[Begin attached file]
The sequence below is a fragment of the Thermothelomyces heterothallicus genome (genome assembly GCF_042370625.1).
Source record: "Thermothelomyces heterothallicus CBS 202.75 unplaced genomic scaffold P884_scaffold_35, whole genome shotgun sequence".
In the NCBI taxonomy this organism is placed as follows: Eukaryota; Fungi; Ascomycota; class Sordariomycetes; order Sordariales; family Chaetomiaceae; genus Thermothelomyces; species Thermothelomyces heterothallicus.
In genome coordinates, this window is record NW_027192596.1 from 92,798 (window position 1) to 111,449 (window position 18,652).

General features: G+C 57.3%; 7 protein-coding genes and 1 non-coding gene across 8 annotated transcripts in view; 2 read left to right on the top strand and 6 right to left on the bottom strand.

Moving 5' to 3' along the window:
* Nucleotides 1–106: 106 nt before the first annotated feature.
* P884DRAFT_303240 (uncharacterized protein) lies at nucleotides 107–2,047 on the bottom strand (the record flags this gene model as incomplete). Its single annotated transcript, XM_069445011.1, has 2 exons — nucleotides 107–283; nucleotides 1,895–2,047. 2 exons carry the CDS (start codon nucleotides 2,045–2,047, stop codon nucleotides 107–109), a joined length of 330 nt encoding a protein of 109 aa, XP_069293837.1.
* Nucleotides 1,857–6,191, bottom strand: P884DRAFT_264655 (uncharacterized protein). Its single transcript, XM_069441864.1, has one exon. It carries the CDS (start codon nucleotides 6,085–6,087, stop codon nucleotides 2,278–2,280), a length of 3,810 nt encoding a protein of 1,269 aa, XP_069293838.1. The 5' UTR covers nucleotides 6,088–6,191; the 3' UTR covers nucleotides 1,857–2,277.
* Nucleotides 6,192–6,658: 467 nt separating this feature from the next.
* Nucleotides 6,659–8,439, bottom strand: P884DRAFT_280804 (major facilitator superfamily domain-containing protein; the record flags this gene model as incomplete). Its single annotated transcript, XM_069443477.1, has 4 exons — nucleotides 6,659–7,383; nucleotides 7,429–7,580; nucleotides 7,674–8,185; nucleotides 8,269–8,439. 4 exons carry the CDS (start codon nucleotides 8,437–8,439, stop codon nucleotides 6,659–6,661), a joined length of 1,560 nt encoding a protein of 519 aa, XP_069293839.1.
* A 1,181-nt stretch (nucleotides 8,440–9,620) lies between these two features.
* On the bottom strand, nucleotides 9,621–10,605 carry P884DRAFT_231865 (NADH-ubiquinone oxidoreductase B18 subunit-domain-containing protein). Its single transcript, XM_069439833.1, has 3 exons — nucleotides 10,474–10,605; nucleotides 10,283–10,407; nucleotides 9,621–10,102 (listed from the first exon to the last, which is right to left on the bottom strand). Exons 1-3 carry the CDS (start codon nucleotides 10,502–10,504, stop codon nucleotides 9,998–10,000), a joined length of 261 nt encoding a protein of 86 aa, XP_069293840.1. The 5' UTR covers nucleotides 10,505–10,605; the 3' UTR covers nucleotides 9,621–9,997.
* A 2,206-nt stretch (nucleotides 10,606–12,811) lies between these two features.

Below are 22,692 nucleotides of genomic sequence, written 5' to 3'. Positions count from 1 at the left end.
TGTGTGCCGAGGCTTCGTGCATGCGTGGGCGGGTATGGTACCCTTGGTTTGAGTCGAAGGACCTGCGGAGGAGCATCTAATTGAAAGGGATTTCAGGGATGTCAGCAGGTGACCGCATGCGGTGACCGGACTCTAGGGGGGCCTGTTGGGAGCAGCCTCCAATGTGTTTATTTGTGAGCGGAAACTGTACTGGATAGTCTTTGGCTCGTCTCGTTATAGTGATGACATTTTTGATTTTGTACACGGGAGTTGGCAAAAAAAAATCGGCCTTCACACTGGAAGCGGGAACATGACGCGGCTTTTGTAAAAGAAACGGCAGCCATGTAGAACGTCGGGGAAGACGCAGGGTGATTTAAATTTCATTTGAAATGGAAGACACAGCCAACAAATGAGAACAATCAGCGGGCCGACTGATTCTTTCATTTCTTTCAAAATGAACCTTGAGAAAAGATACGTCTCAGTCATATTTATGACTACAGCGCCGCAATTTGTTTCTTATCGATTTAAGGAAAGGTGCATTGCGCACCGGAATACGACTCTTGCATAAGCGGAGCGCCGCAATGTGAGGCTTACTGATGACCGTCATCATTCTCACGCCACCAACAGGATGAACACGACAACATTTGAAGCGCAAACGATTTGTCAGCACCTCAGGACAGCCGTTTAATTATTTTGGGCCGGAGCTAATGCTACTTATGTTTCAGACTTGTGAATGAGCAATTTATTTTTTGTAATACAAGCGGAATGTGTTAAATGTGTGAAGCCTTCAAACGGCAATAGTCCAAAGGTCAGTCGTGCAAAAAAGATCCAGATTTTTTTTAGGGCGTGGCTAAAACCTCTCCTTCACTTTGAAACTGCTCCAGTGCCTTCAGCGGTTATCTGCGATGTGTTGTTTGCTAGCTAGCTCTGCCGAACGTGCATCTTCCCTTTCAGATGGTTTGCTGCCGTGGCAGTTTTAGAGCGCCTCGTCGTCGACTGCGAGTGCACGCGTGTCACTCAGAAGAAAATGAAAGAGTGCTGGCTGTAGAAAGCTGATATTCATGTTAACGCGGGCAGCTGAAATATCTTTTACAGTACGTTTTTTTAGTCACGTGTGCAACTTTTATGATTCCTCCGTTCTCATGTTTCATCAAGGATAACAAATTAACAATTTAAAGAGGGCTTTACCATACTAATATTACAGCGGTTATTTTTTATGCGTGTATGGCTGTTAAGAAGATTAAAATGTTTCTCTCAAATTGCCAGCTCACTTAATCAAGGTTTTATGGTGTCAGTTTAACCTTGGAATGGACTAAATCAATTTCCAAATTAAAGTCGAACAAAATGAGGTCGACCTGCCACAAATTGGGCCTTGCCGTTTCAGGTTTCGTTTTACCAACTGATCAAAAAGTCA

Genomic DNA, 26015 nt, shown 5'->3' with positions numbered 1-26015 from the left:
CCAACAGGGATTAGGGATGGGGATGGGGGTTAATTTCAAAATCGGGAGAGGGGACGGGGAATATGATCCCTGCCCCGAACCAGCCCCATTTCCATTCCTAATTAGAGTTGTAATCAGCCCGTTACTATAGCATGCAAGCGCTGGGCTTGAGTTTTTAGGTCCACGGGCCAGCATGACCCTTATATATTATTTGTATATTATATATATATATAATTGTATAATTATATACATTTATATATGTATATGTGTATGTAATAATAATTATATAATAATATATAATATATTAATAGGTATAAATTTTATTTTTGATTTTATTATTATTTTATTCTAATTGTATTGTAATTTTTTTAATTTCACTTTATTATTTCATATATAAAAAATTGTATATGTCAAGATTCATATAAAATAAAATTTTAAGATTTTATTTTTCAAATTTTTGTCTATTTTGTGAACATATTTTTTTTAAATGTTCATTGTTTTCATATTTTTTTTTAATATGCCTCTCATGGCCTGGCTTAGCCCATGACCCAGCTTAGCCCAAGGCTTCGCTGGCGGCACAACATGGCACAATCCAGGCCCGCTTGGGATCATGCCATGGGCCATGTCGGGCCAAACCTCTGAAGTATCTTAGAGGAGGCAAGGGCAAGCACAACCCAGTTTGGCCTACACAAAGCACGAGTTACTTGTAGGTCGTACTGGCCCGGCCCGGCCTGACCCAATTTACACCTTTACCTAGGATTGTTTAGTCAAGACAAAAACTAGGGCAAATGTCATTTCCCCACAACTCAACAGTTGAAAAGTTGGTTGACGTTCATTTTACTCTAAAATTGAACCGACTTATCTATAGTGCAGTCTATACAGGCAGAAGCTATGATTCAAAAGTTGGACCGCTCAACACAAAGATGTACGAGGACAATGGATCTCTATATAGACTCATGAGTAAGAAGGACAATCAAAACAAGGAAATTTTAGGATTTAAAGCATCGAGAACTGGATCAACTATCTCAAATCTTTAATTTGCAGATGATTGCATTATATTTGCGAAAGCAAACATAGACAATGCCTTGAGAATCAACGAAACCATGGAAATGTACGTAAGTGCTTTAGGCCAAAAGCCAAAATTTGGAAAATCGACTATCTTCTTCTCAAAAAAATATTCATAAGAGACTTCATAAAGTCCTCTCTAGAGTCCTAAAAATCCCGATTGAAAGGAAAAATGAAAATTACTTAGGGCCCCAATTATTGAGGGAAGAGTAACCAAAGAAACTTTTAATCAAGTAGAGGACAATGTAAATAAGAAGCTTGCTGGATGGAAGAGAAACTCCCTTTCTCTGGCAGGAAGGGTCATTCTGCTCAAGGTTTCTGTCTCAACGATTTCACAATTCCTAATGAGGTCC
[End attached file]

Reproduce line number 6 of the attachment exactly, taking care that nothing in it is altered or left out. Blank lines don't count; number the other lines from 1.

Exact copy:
Moving 5' to 3' along the window: